When it comes to New Year’s resolutions, I accomplished far more than I did in 2016! My husband and I have a tradition of making one resolution per year we’ve been alive, so I made 24 goals for 2017. I never expect to achieve them all — but if I shoot for the moon, I still hit the stars. And I hit quite a few stars this year.

Writing & Publishing

Desertera books1. Create (write, edit, outline, or research) 5 days a week
My average ended up being four days per week, as I allowed myself extended breaks for my cross-country move and two bereavement periods.
2. Write Desertera #3
3. Edit Desertera #3 (C)
4. Publish Desertera #3 (C)
5. Write a second novel
While I didn’t start drafting, the world is built and ready to write for 2018!
6. Edit a second novel
7. Start Desertera #4
8. Make 2018 production schedule

Business

9. Make $2,000 from Boxthorn Press
Just a little short!
10. Create freebie for Writing Newsletter subscribers 
11. Create freebie for Reader List subscribers
12. Blog 2x per month
13. Maintain social media schedule
14. Diversify existing products (audiobooks, box sets, etc.)
I’ll be focusing on this in 2018 instead!
15. Do one marketing/promotion task per month
Choosing to forgo marketing until I have a larger catalog is why I didn’t hit my income goal. While I’m disappointed with myself, I know playing the long game will pay off eventually.
16. Read 52 books
I read 40 books. Now that I don’t ride the train every morning, I need to find a new reading time!

Personal

Tommy travels17. Work on positivity
18. Exercise 3x per week
19. Break a bad habit
20. Recoup savings account post-Yale
21. Make post-Yale plan
22. Visit final NYC sites
23. Visit new state
24. Visit new country
I achieved ALL of my personal goals! Here’s to leaving 2017 a happier, healthier, and better-traveled human!

Overall, I’m pleased with how much I accomplished in 2017. I’ll be finalizing my 2018 New Year’s resolutions today, and I can’t wait to dive into them. Here’s to a fantastic year!

What did you accomplish in 2017? What goals are you setting for 2018? Share them in the comments!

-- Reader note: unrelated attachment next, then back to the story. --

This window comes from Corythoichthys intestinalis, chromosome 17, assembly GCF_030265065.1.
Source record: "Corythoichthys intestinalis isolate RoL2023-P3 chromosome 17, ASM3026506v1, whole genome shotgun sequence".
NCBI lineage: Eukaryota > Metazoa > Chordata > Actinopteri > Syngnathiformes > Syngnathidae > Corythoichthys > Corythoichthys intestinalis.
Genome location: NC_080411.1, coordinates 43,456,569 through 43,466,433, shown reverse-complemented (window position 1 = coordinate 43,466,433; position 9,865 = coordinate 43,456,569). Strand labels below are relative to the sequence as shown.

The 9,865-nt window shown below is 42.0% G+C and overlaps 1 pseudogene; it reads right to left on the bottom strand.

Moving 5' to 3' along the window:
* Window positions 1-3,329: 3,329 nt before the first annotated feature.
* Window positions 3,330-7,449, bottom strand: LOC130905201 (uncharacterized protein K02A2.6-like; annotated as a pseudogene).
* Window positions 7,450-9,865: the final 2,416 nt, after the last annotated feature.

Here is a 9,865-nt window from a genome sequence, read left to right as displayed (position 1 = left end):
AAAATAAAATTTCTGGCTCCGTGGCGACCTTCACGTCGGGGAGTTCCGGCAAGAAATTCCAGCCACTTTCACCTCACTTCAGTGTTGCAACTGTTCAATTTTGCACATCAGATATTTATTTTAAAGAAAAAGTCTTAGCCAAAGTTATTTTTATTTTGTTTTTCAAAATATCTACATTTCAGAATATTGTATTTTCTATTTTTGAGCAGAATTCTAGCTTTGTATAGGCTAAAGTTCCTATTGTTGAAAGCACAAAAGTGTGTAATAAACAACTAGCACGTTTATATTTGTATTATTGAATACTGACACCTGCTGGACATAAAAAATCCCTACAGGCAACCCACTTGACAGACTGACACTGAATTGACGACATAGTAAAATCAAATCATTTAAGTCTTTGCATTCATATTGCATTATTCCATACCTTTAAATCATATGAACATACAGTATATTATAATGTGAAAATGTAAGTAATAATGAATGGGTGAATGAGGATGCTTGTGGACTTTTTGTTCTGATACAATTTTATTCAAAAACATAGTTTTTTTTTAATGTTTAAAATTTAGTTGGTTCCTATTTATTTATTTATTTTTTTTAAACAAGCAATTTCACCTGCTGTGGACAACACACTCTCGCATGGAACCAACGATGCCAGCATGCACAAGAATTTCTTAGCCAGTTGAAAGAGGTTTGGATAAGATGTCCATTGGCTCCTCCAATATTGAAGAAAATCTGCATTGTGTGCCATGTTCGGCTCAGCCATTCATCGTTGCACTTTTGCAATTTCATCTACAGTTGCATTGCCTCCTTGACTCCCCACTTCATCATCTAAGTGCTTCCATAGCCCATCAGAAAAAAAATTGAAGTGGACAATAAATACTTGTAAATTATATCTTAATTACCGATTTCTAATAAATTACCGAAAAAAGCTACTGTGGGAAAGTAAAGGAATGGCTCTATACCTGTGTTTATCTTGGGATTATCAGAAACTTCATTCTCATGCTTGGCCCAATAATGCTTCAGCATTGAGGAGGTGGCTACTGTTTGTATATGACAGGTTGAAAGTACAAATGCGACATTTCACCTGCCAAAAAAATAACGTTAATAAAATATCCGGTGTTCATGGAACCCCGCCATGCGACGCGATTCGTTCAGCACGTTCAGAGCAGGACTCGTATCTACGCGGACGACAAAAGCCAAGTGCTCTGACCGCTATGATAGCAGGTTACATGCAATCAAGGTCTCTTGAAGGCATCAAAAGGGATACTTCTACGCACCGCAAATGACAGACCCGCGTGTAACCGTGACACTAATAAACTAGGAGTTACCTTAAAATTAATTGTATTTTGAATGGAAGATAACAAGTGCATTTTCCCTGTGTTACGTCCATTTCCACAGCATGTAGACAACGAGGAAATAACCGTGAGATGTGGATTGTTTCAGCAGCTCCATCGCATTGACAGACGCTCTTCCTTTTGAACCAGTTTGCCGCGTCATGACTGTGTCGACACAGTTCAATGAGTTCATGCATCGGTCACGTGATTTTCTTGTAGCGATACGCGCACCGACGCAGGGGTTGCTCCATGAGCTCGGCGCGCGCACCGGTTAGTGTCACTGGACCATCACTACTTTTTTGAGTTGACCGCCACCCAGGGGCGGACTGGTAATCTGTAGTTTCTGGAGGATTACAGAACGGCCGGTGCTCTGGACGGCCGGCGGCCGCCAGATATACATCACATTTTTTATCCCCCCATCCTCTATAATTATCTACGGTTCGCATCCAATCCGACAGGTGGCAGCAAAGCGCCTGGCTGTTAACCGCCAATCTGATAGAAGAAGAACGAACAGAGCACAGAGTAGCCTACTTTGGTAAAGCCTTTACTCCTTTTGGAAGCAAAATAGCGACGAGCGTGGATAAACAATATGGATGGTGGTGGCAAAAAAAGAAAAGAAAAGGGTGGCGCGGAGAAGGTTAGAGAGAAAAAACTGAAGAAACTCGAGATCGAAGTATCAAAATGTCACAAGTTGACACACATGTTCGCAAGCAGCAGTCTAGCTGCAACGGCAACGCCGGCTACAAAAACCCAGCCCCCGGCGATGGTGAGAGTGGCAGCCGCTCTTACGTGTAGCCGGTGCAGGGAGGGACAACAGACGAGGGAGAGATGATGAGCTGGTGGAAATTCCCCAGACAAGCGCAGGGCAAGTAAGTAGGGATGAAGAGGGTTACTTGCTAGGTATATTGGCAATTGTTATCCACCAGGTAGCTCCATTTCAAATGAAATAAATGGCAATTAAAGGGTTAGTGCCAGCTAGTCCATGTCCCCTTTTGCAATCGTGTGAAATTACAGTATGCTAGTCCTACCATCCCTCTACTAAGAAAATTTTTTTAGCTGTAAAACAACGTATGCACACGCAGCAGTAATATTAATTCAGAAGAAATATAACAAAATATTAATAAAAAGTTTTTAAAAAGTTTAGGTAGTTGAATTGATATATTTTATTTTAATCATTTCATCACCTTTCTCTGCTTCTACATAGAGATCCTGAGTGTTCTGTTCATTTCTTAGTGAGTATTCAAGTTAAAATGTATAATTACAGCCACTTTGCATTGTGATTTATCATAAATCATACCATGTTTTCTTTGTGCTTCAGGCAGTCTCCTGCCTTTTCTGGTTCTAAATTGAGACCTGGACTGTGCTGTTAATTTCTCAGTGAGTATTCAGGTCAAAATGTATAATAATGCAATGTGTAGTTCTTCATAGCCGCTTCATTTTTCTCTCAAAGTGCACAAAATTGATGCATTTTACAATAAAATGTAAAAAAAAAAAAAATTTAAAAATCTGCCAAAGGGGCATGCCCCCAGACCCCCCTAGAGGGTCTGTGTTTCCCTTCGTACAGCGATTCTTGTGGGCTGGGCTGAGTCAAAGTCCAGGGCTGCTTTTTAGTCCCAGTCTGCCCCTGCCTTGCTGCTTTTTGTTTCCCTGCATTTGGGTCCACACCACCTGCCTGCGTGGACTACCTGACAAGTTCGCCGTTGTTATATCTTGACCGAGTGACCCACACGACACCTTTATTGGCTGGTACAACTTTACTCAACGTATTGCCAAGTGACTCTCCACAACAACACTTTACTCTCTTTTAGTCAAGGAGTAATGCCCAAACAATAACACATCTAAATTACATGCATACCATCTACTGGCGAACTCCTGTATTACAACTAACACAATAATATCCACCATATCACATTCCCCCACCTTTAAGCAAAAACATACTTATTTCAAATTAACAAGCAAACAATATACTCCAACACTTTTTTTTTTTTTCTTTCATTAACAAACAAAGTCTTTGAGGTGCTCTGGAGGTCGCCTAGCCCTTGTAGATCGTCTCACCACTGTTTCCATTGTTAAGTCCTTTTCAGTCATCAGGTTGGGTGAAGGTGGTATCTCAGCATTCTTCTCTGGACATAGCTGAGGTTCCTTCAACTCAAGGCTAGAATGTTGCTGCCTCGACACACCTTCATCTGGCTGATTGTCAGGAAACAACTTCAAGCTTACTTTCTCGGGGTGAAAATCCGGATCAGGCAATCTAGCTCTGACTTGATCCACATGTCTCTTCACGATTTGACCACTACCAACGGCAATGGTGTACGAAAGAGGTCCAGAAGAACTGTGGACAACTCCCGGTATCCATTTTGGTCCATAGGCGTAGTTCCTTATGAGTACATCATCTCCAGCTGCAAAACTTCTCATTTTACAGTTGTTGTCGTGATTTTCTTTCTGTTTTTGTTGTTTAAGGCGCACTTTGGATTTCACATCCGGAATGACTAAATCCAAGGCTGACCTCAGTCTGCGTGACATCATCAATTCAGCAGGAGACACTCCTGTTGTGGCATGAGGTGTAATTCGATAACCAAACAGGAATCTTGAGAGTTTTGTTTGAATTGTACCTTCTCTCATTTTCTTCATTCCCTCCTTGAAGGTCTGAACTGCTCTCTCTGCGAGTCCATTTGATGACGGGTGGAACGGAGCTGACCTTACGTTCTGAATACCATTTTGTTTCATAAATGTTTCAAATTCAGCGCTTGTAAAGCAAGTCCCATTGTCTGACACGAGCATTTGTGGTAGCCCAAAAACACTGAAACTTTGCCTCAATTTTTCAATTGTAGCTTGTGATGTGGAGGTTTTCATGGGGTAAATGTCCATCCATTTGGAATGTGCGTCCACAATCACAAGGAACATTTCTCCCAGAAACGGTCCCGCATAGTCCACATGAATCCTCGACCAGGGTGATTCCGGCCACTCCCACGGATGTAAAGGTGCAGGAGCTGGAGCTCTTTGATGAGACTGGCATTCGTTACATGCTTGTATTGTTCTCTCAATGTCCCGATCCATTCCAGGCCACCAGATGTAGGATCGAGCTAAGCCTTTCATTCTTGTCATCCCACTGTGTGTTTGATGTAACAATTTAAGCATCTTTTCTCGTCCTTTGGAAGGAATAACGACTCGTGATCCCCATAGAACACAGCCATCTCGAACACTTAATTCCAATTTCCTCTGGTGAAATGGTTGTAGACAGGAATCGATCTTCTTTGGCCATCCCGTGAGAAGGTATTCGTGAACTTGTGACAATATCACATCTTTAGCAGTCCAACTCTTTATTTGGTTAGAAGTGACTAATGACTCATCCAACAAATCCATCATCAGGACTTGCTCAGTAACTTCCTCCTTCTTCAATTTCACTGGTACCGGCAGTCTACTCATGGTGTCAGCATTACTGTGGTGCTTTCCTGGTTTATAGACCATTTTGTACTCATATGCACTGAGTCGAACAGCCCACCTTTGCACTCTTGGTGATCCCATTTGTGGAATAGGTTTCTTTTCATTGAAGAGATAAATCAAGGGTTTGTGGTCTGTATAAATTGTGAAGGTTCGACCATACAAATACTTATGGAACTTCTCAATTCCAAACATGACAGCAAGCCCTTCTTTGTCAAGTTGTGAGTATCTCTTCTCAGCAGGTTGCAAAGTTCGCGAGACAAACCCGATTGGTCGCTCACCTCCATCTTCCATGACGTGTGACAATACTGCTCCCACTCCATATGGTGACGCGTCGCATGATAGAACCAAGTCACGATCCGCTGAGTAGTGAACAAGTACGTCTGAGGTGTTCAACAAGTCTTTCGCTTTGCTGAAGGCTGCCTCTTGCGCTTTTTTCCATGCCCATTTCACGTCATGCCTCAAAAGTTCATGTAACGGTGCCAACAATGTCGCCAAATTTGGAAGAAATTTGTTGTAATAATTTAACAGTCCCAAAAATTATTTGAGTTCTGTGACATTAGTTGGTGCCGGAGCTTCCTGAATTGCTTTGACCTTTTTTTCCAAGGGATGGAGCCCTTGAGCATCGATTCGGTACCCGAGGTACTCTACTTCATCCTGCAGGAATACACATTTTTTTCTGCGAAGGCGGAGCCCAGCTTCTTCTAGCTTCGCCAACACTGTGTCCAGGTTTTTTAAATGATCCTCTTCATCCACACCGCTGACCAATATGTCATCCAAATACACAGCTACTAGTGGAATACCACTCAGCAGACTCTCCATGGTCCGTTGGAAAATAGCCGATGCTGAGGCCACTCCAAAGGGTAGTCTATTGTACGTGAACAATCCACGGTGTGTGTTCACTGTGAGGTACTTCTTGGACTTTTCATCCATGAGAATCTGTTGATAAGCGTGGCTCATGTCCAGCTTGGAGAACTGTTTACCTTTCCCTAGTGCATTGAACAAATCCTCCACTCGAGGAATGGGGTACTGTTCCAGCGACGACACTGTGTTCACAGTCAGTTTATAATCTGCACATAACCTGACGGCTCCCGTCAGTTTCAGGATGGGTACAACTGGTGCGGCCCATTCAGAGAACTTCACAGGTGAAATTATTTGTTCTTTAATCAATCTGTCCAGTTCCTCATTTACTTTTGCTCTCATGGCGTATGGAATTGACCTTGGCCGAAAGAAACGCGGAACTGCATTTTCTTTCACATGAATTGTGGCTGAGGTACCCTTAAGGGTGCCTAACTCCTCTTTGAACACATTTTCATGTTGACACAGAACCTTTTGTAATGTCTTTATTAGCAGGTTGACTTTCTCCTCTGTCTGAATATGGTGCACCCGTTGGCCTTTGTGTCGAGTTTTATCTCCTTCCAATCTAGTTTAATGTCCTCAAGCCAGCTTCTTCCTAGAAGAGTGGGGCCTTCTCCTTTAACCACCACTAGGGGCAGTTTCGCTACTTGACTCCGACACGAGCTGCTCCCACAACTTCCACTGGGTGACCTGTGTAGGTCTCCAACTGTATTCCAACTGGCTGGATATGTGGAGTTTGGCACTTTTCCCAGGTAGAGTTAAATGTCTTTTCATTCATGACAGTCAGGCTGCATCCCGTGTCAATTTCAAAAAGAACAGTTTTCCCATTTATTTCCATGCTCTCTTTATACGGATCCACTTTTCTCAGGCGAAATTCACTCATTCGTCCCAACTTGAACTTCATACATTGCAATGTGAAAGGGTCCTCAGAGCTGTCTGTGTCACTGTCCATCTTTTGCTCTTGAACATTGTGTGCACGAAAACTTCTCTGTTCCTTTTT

Author Business & Publishing, Musings & Bookish Things, Writing & Publishing Articles

Why Do You Write? (An Idea Revisited Two Years Later)

If you’re reading this, I assume you want to be or already are a writer. I also assume that there’s a decent chance you want to be a full-time author. So, if that’s you, let me ask you two difficult questions: Why do you write? And why do you want to be a full-time author, when there are hundreds of easier career options?

writing and coffeeNow, your gut instinct is probably something like, “Come on, Kate! Writing is my life. Those questions are so easy!”

But do me a favor and really think about it. I’ll give you a personal anecdote while you ponder your own situation …

After my recent move from New Haven to the Bay Area, I’ve had a difficult time getting back in my creative groove. I have a lot of perfectly valid excuses: organizing the new place, adjusting to a new work and household routine, exploring new shops and landmarks, to name a few. But, I think I finally understand the real issue.

Whenever I meet new people, I introduce myself as a writer. I include my novelist side, but I always admit, with a twinge of unnecessary shame, that my books don’t pay the bills. I’m “really” a copywriter for a wine marketing company (which has actually helped my fiction writing). It sounds super-sexy on paper, and while most of the time I just stare at a computer screen like every other office worker, it is a great job. Though I’m still the lowest rung on the company ladder, I could make copywriting/marketing a long-term career. And I think it would make me happy.

It would be SO. MUCH. EASIER. to just let go of my author ambitions and relax into the 9-to-5 life. I’m NOT saying every 9-to-5 job is easy, and I’m definitely challenged at my work, but giving up the author stuff would relieve me of several challenges. I could stop spending nights and weekends at the computer. I could stop heaping guilt on myself when I don’t meet my creative goals. I could stop spending hard-earned, harder-saved money on editing, cover designs, and marketing expenses. I could stop all the other nuisances of indie authorship and still call myself a professional writer.

Live your dreamBack to you: your situation is obviously much different from mine. Maybe you’re working a job you loathe. Maybe you have tons of extra money to shower on self-publishing. Maybe you view writing solely as a career and aren’t bothered by any of the emotional, passionate aspects.

Still, I ask again: Why do you write? And why do you want to be a full-time author?

(If you’re a fan of the Sterling & Stone trio, you can probably guess that I’m a big believer in Sean’s “Know Your Why” mantra, which this insightful article discusses more eloquently than I can.)

While contemplating this question, I remembered a blog post I wrote over two years ago. It lists the reasons why I write, along with some great additions from fellow writers in the comments. They all still hold true, but they don’t answer why I want to write fiction professionally and not just as a hobby.